Emily Scarlett joined WIS-TV as a weekend anchor/reporter in May 2017.
She is originally from Southfield, MI and a graduate of the University of Michigan.
Emily is an award-winning journalist after her coverage on one of the pioneers in the fight against HIV/AIDS in the Quad Cities area.
Her career in news broadcasting began as a morning announcer for her elementary school. Her journey to the news desk continued in middle school when she was selected as a student columnist for her city’s newspaper.
Previously, Emily has worked as an anchor for KFBB in Great Falls, Montana and a morning anchor for WHBF in the Quad Cities. After testing out the Northwest and getting back to the Midwest for some time, she is excited to try out the South for a change.
Emily enjoys exploring new places and especially trying out new food. She is open to suggestions as she gets to know more about the Columbia area.
Feel free to reach out with news tips, or just to say “hello”: firstname.lastname@example.org.
Spring is normally one of the busiest times of the year for the housing market, but with uncertainty in the stock market and increasing restrictions in place to combat the coronavirus pandemic, some are getting nervous about what this could mean for the housing industry.
The American Red Cross South Carolina says after notifying the public of a severe blood shortage, the situation has greatly improved. This is all thanks to the generosity of the many South Carolinians who stepped up to answer calls for donors over the last couple of weeks.
With most non-urgent medical appointments and procedures now canceled for the foreseeable future in response to the coronavirus pandemic, one mother is worried this will mean major setbacks for her children with special needs.
A Midlands business owner has come up with a way to keep his staff working all while helping to support health care workers in the state. Koss Creative Brands in Columbia is now printing South Carolina “Strong” t-shirts during these uncertain and trying times.
A Second Chance Animal Shelter in Clarendon County is now closed to the public in response to the coronavirus outbreak. Also, letters were sent out to community members notifying them that the shelter is no longer accepting dogs, except in the case of an emergency.
Many throughout the community and the entire world are choosing to self-isolate as we continue to combat the spread of the coronavirus, but this can be challenging for people who don’t have a place to call home.
Two rival high school football teams could be playing on the same side for the upcoming season. The Orangeburg Consolidated School District has requested that North and Hunter-Kinard-Tyler (HKT) High Schools combine their football programs.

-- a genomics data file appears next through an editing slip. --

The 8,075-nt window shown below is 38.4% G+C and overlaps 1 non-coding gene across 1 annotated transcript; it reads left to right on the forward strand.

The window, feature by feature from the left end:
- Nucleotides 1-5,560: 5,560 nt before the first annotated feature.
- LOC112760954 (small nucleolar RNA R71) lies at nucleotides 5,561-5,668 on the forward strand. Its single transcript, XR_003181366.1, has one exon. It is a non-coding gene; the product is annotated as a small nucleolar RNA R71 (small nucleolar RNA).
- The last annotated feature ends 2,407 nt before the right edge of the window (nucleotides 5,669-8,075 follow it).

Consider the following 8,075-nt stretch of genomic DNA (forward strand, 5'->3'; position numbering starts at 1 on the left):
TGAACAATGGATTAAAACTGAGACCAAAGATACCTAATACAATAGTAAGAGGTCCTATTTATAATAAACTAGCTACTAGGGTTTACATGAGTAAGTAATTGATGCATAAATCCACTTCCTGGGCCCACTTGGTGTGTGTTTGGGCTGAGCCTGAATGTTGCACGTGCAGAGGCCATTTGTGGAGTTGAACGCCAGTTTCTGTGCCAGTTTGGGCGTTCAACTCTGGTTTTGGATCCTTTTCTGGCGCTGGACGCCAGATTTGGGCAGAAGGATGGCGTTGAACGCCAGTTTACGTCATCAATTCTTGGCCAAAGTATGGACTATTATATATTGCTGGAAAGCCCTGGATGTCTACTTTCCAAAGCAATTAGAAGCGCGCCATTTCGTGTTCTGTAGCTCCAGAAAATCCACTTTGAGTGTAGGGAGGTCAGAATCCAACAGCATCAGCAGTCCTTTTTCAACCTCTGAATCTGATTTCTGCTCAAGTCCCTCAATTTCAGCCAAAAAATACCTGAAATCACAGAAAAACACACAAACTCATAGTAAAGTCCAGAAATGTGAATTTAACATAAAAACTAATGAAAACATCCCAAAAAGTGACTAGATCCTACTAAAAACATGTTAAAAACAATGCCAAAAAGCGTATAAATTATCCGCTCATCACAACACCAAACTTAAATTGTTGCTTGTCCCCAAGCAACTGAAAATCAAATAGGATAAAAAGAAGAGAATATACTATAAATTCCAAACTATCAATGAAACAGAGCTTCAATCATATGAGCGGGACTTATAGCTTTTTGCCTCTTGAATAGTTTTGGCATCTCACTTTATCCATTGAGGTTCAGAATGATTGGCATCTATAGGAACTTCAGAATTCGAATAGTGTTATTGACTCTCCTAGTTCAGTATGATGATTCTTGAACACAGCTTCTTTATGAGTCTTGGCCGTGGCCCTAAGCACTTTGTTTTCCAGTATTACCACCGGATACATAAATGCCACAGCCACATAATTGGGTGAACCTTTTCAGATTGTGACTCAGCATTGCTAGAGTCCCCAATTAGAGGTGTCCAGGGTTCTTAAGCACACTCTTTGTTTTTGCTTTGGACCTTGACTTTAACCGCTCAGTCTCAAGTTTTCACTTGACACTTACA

This week is considered the time to better understand your consumer rights, and learn ways to improve your spending habits for National Consumer Protection Week. Some state officials are also taking this time to warn consumers about the continued problem of scams.
On Tuesday, March 3, the town of Irmo will hold a special election for one open council seat. There are a total of four candidates in the running. The seat became available when former councilman Barry Walker Senior was elected mayor of Irmo in November.
Over the last week, the Palmetto State has been flooded with several Democratic presidential candidates hoping to gain as much support as possible ahead of the South Carolina primary, Saturday, Feb. 29.
South Carolina State University has unveiled newly bronzed sculptures of three students killed during a peaceful protest on campus 52 years ago. This year’s commemoration of the Orangeburg Massacre was held inside the Martin Luther King Junior Auditorium on the SC State Campus, the morning of Feb 8.
Shaw Air Force Base will be providing bottled water to residents at the Crescent Mobile Home Park in Sumter. This latest development comes after DHEC confirmed earlier this week that water at that mobile home park tested positive for contaminants.
SC DHEC is now confirming that test results show the water at the Crescent Mobile Home Park in Sumter does in fact have significant levels of a chemical known at PFAS. That’s the same chemical the Department of Defense is blaming for possible contaminated water at hundreds of U.S. military bases.
During the week of Jan. 27, there will be two public hearings held for Blue Granite Water Company customers concerned about a proposed rate increase. The first of those meetings is Monday, at 6 p.m. at Lexington Town Hall.
After months of investigation, it was determined that gas leaks at Allen Benedict Court were caused by a buildup in a furnace. Officials say that buildup had to have developed over time, preventing carbon monoxide to properly ventilate.
There will be a new face at the monthly Gun Violence Roundtable happening Thursday, Jan. 16 in northeast Columbia. Bridget Jackson will be attending that meeting for the first time after her son was killed in a triple homicide in Lexington County last month.
North Central High School students are returning to class for the first time, Wednesday, Jan. 15 after a confirmed tornado ripped through Kershaw County over the weekend, causing severe damage to North Central High.
On Jan. 10, Attorney General Alan Wilson will release the 2019 Human Trafficking Annual Report. He’ll be joined by South Carolina’s First Lady Peggy McMaster along with several other leaders in our state’s anti-human trafficking movement.